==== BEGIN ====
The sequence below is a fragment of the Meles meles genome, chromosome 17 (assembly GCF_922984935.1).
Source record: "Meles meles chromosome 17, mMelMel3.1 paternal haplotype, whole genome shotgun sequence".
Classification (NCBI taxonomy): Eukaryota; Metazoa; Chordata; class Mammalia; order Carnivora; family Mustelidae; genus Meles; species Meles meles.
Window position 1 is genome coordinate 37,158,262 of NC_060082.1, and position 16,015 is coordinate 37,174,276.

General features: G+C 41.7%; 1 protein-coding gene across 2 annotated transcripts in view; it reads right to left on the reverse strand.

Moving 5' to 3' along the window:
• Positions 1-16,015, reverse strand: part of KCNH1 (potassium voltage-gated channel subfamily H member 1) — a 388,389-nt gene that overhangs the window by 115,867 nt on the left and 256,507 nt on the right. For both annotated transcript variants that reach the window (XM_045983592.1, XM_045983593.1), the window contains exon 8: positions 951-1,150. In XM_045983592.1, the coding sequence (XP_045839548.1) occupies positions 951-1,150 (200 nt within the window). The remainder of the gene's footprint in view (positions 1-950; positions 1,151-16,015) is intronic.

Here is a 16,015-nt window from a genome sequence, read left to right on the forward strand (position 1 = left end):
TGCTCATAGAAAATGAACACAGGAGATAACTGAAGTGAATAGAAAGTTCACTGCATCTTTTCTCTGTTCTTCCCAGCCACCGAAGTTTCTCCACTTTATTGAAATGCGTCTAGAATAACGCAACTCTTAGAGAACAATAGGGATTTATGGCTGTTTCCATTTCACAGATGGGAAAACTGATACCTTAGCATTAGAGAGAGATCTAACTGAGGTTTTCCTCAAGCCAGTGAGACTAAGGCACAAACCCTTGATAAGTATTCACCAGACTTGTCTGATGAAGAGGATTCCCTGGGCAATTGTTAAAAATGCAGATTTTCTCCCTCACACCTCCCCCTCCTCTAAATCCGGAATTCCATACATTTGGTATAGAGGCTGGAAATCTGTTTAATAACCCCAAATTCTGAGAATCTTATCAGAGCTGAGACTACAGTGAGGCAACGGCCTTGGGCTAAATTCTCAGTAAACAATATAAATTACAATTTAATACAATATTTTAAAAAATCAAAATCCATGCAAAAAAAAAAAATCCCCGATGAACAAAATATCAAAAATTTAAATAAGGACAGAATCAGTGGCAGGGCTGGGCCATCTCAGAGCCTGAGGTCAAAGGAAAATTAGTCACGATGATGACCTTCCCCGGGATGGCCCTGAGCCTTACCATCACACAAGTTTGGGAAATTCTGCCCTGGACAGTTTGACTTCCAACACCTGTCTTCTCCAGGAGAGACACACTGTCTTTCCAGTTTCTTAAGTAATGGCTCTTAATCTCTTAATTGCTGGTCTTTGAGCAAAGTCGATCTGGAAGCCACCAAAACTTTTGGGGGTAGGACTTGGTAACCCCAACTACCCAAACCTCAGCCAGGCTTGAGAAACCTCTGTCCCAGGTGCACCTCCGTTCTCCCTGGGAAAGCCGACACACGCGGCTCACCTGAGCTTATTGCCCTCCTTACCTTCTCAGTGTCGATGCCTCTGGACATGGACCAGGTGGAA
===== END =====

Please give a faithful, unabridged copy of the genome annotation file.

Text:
The sequence below is a fragment of the Meles meles genome, chromosome 17 (assembly GCF_922984935.1).
Source record: "Meles meles chromosome 17, mMelMel3.1 paternal haplotype, whole genome shotgun sequence".
Classification (NCBI taxonomy): Eukaryota; Metazoa; Chordata; class Mammalia; order Carnivora; family Mustelidae; genus Meles; species Meles meles.
Window position 1 is genome coordinate 37,158,262 of NC_060082.1, and position 16,015 is coordinate 37,174,276.

General features: G+C 41.7%; 1 protein-coding gene across 2 annotated transcripts in view; it reads right to left on the reverse strand.

Moving 5' to 3' along the window:
• Positions 1-16,015, reverse strand: part of KCNH1 (potassium voltage-gated channel subfamily H member 1) — a 388,389-nt gene that overhangs the window by 115,867 nt on the left and 256,507 nt on the right. For both annotated transcript variants that reach the window (XM_045983592.1, XM_045983593.1), the window contains exon 8: positions 951-1,150. In XM_045983592.1, the coding sequence (XP_045839548.1) occupies positions 951-1,150 (200 nt within the window). The remainder of the gene's footprint in view (positions 1-950; positions 1,151-16,015) is intronic.

Here is a 16,015-nt window from a genome sequence, read left to right on the forward strand (position 1 = left end):
TGCTCATAGAAAATGAACACAGGAGATAACTGAAGTGAATAGAAAGTTCACTGCATCTTTTCTCTGTTCTTCCCAGCCACCGAAGTTTCTCCACTTTATTGAAATGCGTCTAGAATAACGCAACTCTTAGAGAACAATAGGGATTTATGGCTGTTTCCATTTCACAGATGGGAAAACTGATACCTTAGCATTAGAGAGAGATCTAACTGAGGTTTTCCTCAAGCCAGTGAGACTAAGGCACAAACCCTTGATAAGTATTCACCAGACTTGTCTGATGAAGAGGATTCCCTGGGCAATTGTTAAAAATGCAGATTTTCTCCCTCACACCTCCCCCTCCTCTAAATCCGGAATTCCATACATTTGGTATAGAGGCTGGAAATCTGTTTAATAACCCCAAATTCTGAGAATCTTATCAGAGCTGAGACTACAGTGAGGCAACGGCCTTGGGCTAAATTCTCAGTAAACAATATAAATTACAATTTAATACAATATTTTAAAAAATCAAAATCCATGCAAAAAAAAAAAATCCCCGATGAACAAAATATCAAAAATTTAAATAAGGACAGAATCAGTGGCAGGGCTGGGCCATCTCAGAGCCTGAGGTCAAAGGAAAATTAGTCACGATGATGACCTTCCCCGGGATGGCCCTGAGCCTTACCATCACACAAGTTTGGGAAATTCTGCCCTGGACAGTTTGACTTCCAACACCTGTCTTCTCCAGGAGAGACACACTGTCTTTCCAGTTTCTTAAGTAATGGCTCTTAATCTCTTAATTGCTGGTCTTTGAGCAAAGTCGATCTGGAAGCCACCAAAACTTTTGGGGGTAGGACTTGGTAACCCCAACTACCCAAACCTCAGCCAGGCTTGAGAAACCTCTGTCCCAGGTGCACCTCCGTTCTCCCTGGGAAAGCCGACACACGCGGCTCACCTGAGCTTATTGCCCTCCTTACCTTCTCAGTGTCGATGCCTCTGGACATGGACCAGGTGGAA